You'll note the poem begins with a 'Yes' and there's a reason for that. It is an answer to a question but what is the question? After death there's no time for any more questions. It doesn't matter what the question was. All we are left with is an answer. That actually is the theme to 'So?' the fact that I'd left it too late to ask all the questions I had to ask.
'The End of all Illusions' is a poem that's always pleased me. Everything about it works. Even its peculiar rhythm and rhyme scheme.
I have a poem in Right Hand Pointing this month. You can read it here. And it started me thinking about the short poetic form. Everyone knows the haiku but why should it be the only form where you can get by with maybe a dozen words or so? I've only written a handful of poems that have less than four lines and in every case I've known that what I said was all that needed to be said, there was no need to embellish or expand upon or frame. I said what I had to say and got off the page. If I was making a list of rules – which I may do one of these days – I suspect that that would be my rule number one.
The question I found myself faced with was: How do you prove to your readers that 'The End of all Illusions' is perfect in its compactness? My solution was to rework the poem so you'd have something to compare it to.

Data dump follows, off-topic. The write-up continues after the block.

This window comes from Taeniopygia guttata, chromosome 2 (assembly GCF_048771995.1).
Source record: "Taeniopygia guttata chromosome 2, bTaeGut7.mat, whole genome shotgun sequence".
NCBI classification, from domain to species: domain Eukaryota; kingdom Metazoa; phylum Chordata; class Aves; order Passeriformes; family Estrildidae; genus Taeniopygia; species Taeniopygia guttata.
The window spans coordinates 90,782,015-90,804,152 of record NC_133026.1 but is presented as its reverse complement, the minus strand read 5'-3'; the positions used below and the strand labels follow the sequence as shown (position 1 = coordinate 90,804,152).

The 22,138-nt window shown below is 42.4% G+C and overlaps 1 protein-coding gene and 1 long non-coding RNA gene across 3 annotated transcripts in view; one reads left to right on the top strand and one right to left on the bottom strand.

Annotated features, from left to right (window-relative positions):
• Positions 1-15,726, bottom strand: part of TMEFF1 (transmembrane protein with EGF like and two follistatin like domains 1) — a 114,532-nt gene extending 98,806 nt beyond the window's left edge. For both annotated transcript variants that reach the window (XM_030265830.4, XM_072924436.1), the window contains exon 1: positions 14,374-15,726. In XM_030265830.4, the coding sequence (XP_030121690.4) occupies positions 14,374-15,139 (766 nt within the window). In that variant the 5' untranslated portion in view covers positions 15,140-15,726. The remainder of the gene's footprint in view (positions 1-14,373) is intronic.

Here it is:
THE VIEW FROM HERE
(THE END OF ALL ILLUSIONS II)
My father was a very small man.
Since I was a smaller boy still
I had to look up to him.
I got to hate how it hurt my neck
though in time I got used to it
and just the hate bothered me.
Sometimes I used to stand on a rock
or a pile of books so that I
could look down on him and then
one day I didn't need to stand on
anything at all. It was then
that the hate stopped hurting too
because from there I could see
that if you are patient
even granite men
will melt in the
rain in time.
Thursday, 25th June, 2009
I think it's a fairly decent poem in its own right. It's a different poem. It has a different rhythmic structure. The first four stanzas are like tentative cuts of 9-8-7 syllables each before the last three where the count descends to zero with that invisible last line. It passed the 'Carrie Test' – my wife approved it (although she made me put the title on two lines – I originally had 'The View From Here: The End Of All Illusions II' all on one line) – and so it got its number and is in the big red folder for keeps but I'm still not sure about it and I suspect I never will be because it was perfect to start with. Why does it need to be set up? And, of course, because of the structure of the new poem I had to change both the layout and the text – the 'Yes' is gone replaced by an 'even', plus we have the final 'Goodbye / Dad' which I wanted to drop but I was told to keep it.
You can let me know what you think.